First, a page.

Beyond the spectacular scenery that showcases red rocks, mighty cliffs, small slot canyons, and spontaneous spouting waterfalls, the wildlife of Zion National Park adds excitement. The opportunity to spot animals draws people to the park as does the scenery for others.
Those who visit the park will have an opportunity to see more than 250 species of birds – including the American kestrel, black-headed grosbeak, and American dipper – fly through the sky and the canopy over the Zion Canyon floor. Hikers might see a gray fox or cottontail rabbit scurry around; however, the most likely spotting would be of a squirrel. The more keen eye may spot a reptile as they visit the park. Zion is home to reptiles like desert horned lizards, collared lizard, and western whiptails. Those who hike near the Virgin River, a pond, or a smaller river might see a red-spotted toad or another amphibian. In the back country hikers or campers may encounter cougars, mountain lions, or a mule deer, but close encounters with these animals are rare. However, such a sighting would make the day of an avid wildlife.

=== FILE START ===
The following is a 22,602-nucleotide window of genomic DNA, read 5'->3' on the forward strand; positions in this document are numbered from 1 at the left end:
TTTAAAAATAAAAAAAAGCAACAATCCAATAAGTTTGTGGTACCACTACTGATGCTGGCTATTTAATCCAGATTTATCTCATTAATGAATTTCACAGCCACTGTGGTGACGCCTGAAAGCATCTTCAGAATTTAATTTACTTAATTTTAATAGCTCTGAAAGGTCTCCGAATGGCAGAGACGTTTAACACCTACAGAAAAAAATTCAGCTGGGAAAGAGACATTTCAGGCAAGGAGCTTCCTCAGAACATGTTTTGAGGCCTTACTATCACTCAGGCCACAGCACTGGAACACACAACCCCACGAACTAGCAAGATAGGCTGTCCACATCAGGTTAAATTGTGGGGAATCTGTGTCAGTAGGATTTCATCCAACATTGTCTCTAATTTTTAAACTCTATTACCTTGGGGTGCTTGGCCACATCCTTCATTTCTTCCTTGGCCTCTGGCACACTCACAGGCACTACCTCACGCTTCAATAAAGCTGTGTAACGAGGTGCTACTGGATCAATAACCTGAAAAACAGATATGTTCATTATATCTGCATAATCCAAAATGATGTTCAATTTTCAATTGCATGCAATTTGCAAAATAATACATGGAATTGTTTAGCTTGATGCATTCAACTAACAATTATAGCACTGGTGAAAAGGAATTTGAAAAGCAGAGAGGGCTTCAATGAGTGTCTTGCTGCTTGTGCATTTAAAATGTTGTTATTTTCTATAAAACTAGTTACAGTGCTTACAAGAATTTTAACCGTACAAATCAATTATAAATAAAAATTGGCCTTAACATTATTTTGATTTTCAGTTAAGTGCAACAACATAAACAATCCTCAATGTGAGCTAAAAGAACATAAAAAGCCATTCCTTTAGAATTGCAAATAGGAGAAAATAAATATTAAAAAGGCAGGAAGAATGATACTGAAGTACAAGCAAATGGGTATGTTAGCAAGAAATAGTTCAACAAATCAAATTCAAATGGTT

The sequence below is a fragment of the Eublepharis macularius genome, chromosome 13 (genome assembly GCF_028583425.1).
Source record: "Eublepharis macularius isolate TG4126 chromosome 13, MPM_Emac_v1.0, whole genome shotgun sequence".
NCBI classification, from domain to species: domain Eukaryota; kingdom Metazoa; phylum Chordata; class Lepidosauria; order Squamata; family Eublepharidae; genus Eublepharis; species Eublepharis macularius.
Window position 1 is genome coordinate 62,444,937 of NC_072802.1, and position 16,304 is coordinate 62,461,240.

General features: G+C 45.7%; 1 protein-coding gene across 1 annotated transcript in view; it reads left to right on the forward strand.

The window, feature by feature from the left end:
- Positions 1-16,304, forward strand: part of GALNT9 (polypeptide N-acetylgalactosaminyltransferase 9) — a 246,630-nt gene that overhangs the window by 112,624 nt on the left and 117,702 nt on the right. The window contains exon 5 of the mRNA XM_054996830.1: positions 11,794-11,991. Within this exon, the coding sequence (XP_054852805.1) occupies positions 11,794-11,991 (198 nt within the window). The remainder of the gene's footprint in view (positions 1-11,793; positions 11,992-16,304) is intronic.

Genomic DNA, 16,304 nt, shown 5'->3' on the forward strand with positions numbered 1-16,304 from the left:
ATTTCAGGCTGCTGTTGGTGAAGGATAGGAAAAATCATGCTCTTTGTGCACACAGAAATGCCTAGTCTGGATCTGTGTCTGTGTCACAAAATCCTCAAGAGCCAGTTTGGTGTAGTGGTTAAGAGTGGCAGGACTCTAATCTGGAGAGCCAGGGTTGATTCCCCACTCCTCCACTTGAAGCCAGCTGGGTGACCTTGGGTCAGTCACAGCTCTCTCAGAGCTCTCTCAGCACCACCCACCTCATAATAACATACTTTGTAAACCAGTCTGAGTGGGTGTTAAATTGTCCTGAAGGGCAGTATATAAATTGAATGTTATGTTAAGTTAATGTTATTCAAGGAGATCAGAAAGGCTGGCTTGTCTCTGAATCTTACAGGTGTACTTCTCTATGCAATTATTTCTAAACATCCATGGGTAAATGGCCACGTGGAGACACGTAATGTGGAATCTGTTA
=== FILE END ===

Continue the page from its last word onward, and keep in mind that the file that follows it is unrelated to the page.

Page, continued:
Perhaps the most important thing to remember concerning Zion fauna is the proper rules of interaction with these animals. The three cardinal rules are don’t feed them, don’t touch them, and keep your distance. First, feeding the animals does not help them because they must ultimately rely on their own foraging skills to survive, and if they are spoiled by humans feeding them, they may fatally loose their natural skills. Also foods that humans consume may not bode well with the animals. Second, touching the animals puts both parties at risk. Animals may bite if they feel threatened, and they carry diseases that can cause many complications in humans. If animals have a human scent on them, this scent may scare animals away from the animals. Third, keeping distance helps prevent any misunderstanding between animals and humans. Besides if humans are not close to animals, how can they feed or touch them?
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